Mark Audio CHR-70 Application Thread - Page 44 - diyAudio
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Old 12th March 2010, 09:17 PM   #431
Nanook is offline Nanook  Canada
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Default wood filler, etc (chrisb, can you comment on your experiences?)

I am thinking of using autobody filler to fill any gaps and create an absolutely smooth surface for the veneering. Does carpenter's glue work well with this, or would you suggest wood filler?

any comments are welcomed.

thanx
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Old 12th March 2010, 09:44 PM   #432
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Chris uses bondo... he might have some tips.

dave
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Old 12th March 2010, 09:51 PM   #433
chrisb is offline chrisb  Canada
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Quote:
Originally Posted by speakrsrfun View Post


Chrisb, if your watching this thread.... How difficult have you found it to get good seems and nice lines with figured veneer around the ports, I'm dreading doing it by hand because the slot isn't wide enough for a flush trim bit, not any I currently have anyhow. And with an xacto knife I've had very limited success with heavy figured veneers, generally with them tearing out along my cut line or causing very uneven cuts, even with a straight edge... Any pointers....?

Anyhow thanks for your time fellahs, it'll help out.

Shane

Shane

I guess there are really 2 parts to this answer, depending on

1) how you like to see the internal slot surfaces finished,

Whether a clear coat or dark paint, I pre-finish the slot internal surfaces during the fabrication of the layered walls - i.e. after the spacers are glued in place, and before attachment of the final panel.

2) the pattern of grain matching and how you actually adhere the veneer to the box

I've found paper backed sheet veneers works best with the iron-on glue method - yellow glue, velour nap paint or veneer glue roller, and clothes iron - particularly for the ease of trimming out the smaller openings we're talking about here.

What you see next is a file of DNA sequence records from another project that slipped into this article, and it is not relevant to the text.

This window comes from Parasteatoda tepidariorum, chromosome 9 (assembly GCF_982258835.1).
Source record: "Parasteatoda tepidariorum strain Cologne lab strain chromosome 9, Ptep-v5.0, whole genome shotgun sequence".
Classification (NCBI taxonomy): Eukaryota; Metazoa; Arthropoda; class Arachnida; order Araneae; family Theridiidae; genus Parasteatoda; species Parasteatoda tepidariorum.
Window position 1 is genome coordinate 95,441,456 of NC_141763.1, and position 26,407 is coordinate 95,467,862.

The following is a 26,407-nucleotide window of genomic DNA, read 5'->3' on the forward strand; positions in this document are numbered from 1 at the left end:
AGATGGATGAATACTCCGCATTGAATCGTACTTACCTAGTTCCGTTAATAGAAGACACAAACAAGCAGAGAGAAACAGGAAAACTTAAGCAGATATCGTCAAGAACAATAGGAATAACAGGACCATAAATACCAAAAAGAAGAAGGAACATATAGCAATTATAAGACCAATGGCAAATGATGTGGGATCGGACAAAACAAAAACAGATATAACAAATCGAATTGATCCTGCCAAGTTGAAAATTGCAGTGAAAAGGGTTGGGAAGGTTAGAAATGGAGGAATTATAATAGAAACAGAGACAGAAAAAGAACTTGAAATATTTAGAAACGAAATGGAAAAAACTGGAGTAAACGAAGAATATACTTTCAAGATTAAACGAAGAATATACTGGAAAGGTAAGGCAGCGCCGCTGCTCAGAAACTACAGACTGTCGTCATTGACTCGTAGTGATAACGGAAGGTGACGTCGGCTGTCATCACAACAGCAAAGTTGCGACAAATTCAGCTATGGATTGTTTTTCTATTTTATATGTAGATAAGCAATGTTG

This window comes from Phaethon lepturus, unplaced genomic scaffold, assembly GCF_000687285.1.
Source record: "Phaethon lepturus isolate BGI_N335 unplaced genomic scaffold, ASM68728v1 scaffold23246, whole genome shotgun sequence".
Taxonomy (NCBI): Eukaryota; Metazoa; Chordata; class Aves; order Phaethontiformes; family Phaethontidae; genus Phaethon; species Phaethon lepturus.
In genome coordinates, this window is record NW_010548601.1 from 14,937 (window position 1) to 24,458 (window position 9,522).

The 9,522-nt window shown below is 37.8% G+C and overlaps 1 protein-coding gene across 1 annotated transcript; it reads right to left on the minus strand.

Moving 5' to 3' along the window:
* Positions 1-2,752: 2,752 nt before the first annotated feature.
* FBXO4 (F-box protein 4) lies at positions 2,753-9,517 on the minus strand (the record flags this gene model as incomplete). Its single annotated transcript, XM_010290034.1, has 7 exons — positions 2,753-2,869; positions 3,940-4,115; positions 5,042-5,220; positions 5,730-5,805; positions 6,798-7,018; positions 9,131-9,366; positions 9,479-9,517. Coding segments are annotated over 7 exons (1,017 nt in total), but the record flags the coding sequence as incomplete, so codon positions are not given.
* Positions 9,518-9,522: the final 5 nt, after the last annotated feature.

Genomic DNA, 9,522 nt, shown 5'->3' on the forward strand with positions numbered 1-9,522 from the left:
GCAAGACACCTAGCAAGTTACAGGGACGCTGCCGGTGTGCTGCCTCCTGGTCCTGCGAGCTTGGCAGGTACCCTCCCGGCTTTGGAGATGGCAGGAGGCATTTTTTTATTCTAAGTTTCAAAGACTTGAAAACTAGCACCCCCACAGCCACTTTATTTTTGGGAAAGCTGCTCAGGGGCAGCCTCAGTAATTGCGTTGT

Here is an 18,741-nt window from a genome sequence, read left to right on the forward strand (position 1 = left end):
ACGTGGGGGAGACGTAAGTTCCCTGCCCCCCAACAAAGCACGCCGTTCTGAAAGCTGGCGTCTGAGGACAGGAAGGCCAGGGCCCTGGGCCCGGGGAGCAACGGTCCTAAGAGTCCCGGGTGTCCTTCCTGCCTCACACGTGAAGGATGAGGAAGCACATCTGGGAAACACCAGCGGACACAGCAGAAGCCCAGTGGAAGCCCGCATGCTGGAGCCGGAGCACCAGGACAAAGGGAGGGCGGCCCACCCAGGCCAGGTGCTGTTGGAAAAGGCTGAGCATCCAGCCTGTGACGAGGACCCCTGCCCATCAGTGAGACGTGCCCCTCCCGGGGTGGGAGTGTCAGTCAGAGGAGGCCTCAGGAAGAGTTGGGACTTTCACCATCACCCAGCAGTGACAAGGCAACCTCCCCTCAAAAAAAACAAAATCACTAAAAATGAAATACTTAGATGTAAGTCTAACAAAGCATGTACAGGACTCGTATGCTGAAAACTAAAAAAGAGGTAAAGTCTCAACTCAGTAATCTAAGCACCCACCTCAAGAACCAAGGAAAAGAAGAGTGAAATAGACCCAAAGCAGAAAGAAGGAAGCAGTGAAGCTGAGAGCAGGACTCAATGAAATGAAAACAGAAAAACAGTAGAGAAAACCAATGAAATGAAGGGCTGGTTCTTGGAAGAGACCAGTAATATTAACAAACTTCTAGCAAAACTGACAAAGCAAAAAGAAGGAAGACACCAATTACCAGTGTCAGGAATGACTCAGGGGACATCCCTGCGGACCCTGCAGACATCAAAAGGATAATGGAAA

edit: I'm either too lazy / rushed or short on skills to veneer a speaker enclosure with real (natural/raw) veneers - without some type of backer (kraft paper, wood backed 2-ply) they're invariably very brittle, particularly in the cross grain direction


My own practice is continuous wrapping of the 4 perimeter panels, with the front and back panels center matched from width of sheet. The sequence of overlapping is back/front*/side/side/bottom/top.

*in the case of something like the prime Fonken style with large side chamfers, the front / bevels are one continuous piece, which can be easily folded over the 45` bevel with the iron.

With the iron set to highest temp (linen), there's still a lot of working time. By using the to of the iron, you can quick distinctly outline the boundary of the slots (or rebated driver cutout) to be trimmed out.

Yes, the slots will be too narrow for even 3/8" laminate trim bit, so careful trimming with sharp Olfa utility knife or veneer knife is required. That's where the scorch marks from the hot iron guide you. With some practice (30 or 40 pairs later) the driver opening and port slots can be trimmed out in a single piece - but you might want to start from the center and slowly trim to the demarked edge. You may need to revisit the edges with the iron during the trimming process, and follow up with fine grit PSA sandpaper (150-200 to start) on a wood file or thin stock of wood to dress up the slots, and free hand on edges of rebated driver cut-outs.
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Last edited by chrisb; 12th March 2010 at 10:01 PM.
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Old 12th March 2010, 09:56 PM   #434
chrisb is offline chrisb  Canada
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Quote:
Originally Posted by Nanook View Post
I am thinking of using autobody filler to fill any gaps and create an absolutely smooth surface for the veneering. Does carpenter's glue work well with this, or would you suggest wood filler?

any comments are welcomed.

thanx
Quote:
Originally Posted by planet10 View Post
Chris uses bondo... he might have some tips.

dave

I think bondo etc would be the way to go, particularly if you're using the iron-glue method

I'd say it goes without saying, but as I've said before "that" doesn't work -

it is important that all edges are not rounded over before veneering - rather the opposite to a paint or fabric / vinyl / leather wrapped finish.
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Old 12th March 2010, 10:22 PM   #435
doorman is offline doorman  Canada
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Chris: Where's a good source for veneers in Victoria?
Don
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Old 13th March 2010, 10:11 AM   #436
xTr3Me is offline xTr3Me  Germany
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Quote:
Originally Posted by Nanook View Post
Well I must say that in the nearfield, the beta tested dMar-Ken enclosure sounds great, but is a little large. If desktop listening is what you are after, maybe some of Dave's smaller designs (μMar-Kens? cMar-Kens?) might suit. The dMarkens are approximately 325mm (H) X 230mm (W) X 210mm (D) ( 12 3/4" X 9 1/16" X 8 3/8"), so not small, but not huge either. See the attached picture.